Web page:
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Médecins Sans Frontières Reports Claim Yemen Hospital Bombings …

Written by NY Staff

The medical charity Médecins Sans Frontières (MSF) has released two reports describing attacks on medical facilities it runs or supports in Yemen.

The attacks on a hospital in Abs on 15 August 2016 and another in Taiz on 2 December last year resulted in the deaths of 20 people and injuries to 32 others. The charity says that as a result of the Abs bombing, it withdrew from six hospitals in the north of the country.

A months-long campaign by Saudi Arabia and its Sunni allies in a bid to reinstate the president, Abd-Rabbu Mansour Hadi, and hold back Houthi rebels, has provoked widespread concern over the impact on civilians.

MSF’s reports, released ahead of a UN security council closed session on protection of medical missions, show that the hospitals had been identified to the Saudi-lead coalition with both GPS coordinates and logos and that there was “no legitimate reason” to attack them.

In an emailed press release MSF said: “The details of the incidents documented in these two reports are unambiguous indicators of how war is being waged in Yemen, where there is an utter disregard for civilian life by all warring parties.”

An internal Saudi report into the bombing in Taiz released in August concluded that the Coalition had been targeting Houthi militia nearby and damage to the mobile medical unit was a result of collateral damage.

The findings are sure to put pressure on the British government, which has faced mounting criticism due to the fact it has overseen the sale of over £5.6 billion of military licences to Saudi Arabia, which is leading a bombing campaign in the country, since 2010.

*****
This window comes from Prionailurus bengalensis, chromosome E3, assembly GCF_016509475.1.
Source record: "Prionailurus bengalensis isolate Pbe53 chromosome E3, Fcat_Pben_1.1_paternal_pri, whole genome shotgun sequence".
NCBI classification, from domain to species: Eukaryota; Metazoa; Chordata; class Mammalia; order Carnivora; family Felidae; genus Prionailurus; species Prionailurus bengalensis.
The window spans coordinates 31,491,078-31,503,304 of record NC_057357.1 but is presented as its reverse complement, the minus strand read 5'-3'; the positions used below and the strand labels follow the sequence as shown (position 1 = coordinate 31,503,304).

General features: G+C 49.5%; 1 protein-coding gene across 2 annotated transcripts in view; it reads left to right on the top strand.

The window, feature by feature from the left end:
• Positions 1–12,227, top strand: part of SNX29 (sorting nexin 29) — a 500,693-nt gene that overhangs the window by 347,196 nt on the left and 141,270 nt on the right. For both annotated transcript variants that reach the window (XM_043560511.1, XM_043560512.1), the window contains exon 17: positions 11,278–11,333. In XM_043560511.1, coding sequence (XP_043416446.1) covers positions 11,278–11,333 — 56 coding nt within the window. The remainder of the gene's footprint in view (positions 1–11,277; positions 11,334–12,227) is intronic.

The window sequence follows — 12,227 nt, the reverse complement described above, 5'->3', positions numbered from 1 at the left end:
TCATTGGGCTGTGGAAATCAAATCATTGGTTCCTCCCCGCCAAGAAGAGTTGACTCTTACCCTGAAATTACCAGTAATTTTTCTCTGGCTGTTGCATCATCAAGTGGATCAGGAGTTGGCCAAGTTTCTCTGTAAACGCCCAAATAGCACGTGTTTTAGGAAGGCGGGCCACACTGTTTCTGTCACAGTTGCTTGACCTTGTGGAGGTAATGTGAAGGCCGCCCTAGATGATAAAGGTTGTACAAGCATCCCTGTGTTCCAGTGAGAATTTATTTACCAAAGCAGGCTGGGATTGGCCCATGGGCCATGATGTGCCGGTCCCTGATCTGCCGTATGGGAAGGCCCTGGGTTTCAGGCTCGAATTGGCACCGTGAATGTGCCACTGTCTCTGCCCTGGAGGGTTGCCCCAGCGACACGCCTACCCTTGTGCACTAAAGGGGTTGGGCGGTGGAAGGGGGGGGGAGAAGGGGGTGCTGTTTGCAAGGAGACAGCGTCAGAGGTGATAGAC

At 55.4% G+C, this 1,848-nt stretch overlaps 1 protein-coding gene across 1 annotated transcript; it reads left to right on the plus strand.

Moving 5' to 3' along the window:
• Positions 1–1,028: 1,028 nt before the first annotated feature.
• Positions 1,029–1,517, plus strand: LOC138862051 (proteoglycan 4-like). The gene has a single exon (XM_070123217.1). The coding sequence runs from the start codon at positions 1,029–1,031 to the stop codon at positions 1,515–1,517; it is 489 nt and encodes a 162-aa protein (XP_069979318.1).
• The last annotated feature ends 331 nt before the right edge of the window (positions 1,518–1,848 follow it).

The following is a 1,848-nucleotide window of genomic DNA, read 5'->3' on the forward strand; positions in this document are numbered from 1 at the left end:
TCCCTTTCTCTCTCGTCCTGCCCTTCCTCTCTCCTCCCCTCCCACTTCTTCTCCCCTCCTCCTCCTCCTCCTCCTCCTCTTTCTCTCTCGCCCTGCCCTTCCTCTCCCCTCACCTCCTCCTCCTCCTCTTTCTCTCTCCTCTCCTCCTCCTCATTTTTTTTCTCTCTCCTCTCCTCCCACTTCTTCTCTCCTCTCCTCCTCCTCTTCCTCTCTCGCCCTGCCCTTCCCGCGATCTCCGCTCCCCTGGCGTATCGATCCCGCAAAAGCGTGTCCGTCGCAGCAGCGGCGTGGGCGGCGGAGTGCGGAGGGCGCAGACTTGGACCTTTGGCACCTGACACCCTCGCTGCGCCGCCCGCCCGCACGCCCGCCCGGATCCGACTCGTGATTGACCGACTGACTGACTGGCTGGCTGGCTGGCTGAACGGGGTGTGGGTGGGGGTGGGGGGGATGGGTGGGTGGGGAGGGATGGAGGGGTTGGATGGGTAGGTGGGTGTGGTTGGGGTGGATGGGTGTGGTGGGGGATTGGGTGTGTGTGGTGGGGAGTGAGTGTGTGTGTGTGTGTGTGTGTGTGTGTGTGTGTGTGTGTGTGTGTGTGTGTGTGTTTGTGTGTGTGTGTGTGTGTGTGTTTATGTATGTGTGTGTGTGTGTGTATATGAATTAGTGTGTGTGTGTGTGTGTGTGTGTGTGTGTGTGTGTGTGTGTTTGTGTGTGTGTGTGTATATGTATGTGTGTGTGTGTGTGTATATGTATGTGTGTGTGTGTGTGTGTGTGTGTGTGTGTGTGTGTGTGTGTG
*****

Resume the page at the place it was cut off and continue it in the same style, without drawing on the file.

This week, in what appeared to be a shift in policy, it put its name to a call at the UN to set up an independent mission to report on human rights abuses.

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Children shout slogans during an anti-Saudi protest in Sanaa, Yemen, on 6 June 2015. Khaled Abdullah Ali Al Mahdi / Reuters

Politicians are divided over the issue: A recent parliamentary inquiry ended with the committee responsible claiming leaks “undermined any possibility” of agreement, two competing reports, and an MP demanding private investigators be called in.

The government is also facing legal action from activists over the sales, with Campaign Against Arms Trade (CAAT) bringing a judicial review in the high court. The government has been told by CAAT’s lawyers that evidence it provided was potentially “inaccurate” and “materially misleading” as a result of a series of corrections to parliamentary statements that it had been forced to make.

In its press release, MSF said: “Since UNSC 2286 resolution was passed last May, there have been no concrete steps to work towards its underlying goal. MSF urges the UNSC members to take bold and practical steps in tomorrow’s meeting to ensure that 2016 is the last year that hospitals are bombed while the world watches in silence.”

The release concluded with a call for “all warring parties to uphold the principles of humanitarian law, which protect civilians as well as medical facilities, patients and staff, and thus reduce the massive human cost that has characterised the Yemen conflict.”

A Foreign Office spokesperson said: “We are aware of reports of alleged violations of International Humanitarian Law (IHL) by actors in the conflict and take these very seriously. It is important that all sides conduct thorough and conclusive investigations into incidents where it is alleged that IHL has been breached and implement lessons learned from those investigations. This is the standard we set ourselves and our allies.”

Andrew Smith of CAAT said: “The Saudi-led bombing campaign is having a devastating impact on the people of Yemen, and the UK government is complicit in it. The bombing of hospitals is another terrible reminder of the indiscriminate impact of the assault.

People are being killed every day. Ministers like Theresa May and Boris Johnson have a choice, they could end the arms sales tomorrow, and stop their support for the destruction. It is time for them to do the right thing and put Yemeni lives ahead of arms company profits.”

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Alan White is a senior reporter for BuzzFeed News and is based in London.Original Article

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